Hello, Crossroads Family!
I’ve been re-reading a book I first read many years ago. It’s called 30 Days to Taming Your Tongue, by Deborah Smith Pegues. Short chapters, each one addressing a problem pretty much all of us have with hurtful, or self-centered, speech. Today’s reading was one I knew I would eventually come to: The Judgmental Tongue.
The author starts out by saying, “Jesus had no tolerance for those judgmental Pharisees. What a miserable bunch they were!”
Now, I don’t know why my tendency is to jump to the defense of the Pharisees — it’s probably my own struggle with judgmentalism — but one reason for the Pharisees’ obsession with the keeping of the Sabbath, for example, was that God had kicked the Jews out of their land 600 years earlier, in part for their failure to keep the Sabbath. (You can read about that in 2 Chronicles 36:21; Nehemiah 13:15-18; and Leviticus 26.) Clearly, though, the Pharisees missed the forest for the trees which led to their judgmental attitudes and ministry.
Pegues gets to the root of our own struggle with judgmental speech in this statement: “Judgmental people engage in critical, fault-finding assessments of another person’s behavior. They judge others by their actions but judge themselves by their intentions.” How much better the approach of Benjamin Franklin who said, “I will speak ill of no person, not even in a matter of truth, but rather excuse the faults I know of, and, upon proper occasions, speak all the good I can of everyone.”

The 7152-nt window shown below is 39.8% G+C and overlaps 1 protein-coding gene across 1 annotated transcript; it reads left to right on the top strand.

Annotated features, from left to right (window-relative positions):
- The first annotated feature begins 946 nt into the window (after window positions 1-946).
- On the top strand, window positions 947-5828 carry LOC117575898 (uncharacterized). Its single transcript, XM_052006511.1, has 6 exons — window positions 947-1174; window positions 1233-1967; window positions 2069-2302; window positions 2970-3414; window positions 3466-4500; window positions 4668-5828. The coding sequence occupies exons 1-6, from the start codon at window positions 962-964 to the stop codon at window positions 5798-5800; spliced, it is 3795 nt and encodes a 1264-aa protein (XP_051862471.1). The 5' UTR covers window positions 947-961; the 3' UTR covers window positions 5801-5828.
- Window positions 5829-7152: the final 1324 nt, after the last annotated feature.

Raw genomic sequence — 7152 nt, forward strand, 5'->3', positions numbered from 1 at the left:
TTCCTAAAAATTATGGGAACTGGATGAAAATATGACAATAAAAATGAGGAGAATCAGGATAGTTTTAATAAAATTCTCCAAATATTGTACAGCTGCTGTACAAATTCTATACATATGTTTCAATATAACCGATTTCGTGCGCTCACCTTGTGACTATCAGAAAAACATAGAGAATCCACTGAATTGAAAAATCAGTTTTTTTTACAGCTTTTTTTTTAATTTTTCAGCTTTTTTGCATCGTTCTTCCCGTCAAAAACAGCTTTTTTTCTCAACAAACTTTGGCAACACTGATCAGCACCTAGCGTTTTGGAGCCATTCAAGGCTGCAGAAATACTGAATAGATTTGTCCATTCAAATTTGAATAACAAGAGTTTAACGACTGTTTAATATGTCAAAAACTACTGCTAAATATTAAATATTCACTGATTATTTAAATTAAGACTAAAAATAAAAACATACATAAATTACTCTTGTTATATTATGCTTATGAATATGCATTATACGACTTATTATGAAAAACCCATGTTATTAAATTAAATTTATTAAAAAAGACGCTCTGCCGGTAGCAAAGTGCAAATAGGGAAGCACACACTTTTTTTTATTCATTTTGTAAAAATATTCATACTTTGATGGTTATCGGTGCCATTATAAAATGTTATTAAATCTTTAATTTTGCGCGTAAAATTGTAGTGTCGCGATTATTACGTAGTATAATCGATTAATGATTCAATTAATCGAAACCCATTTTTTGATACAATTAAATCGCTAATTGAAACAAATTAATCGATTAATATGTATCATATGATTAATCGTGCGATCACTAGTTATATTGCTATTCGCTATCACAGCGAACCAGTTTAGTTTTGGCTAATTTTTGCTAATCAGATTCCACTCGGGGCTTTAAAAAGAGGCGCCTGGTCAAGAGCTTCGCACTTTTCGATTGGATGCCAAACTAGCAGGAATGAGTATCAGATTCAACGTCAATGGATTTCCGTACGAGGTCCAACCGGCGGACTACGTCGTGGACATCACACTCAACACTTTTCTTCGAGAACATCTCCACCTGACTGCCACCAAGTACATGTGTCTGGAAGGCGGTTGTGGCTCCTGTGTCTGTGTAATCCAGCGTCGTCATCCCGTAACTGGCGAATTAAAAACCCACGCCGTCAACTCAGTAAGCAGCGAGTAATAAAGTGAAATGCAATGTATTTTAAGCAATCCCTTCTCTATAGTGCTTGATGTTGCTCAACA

How different our lives and world would be if we followed this good advice!
Pegues reminds us that “Jesus was emphatic about His displeasure with judgmental folks”:
“Why do you look at the speck of sawdust in your brother’s eye and pay no attention to the plank in your own eye? … You hypocrite, first take the plank out of your own eye, and then you will see clearly to remove the speck from your brother’s eye” (Matthew 7:3-5).
At the end of the chapter, this practical advice : “We would do well to focus more on judging ourselves than hunting for specks in the matters of others. Pray for those who live contrary to God’s standards — but avoid judgment. If you have a genuine concern for someone and have earned the right to address his or her behavior, then do so in a spirit of love. But remember you earn that right by consistently demonstrating to that person your care and support.”
At the risk of sounding judgmental(!), it always does me good to get away on a Sunday and visit another church. It enables me to observe ways churches operate, and it gives me a fresh perspective on our own church. At the church I attended Sunday, with Esther and Evan, I enjoyed a good morning of worship, fellowship, and strong teaching within a great mix of young families, college students, and older people. At the same time, it was refreshing (a relief?) to see that this church struggles with some of the same things we do at Crossroads, just on a slightly different scale.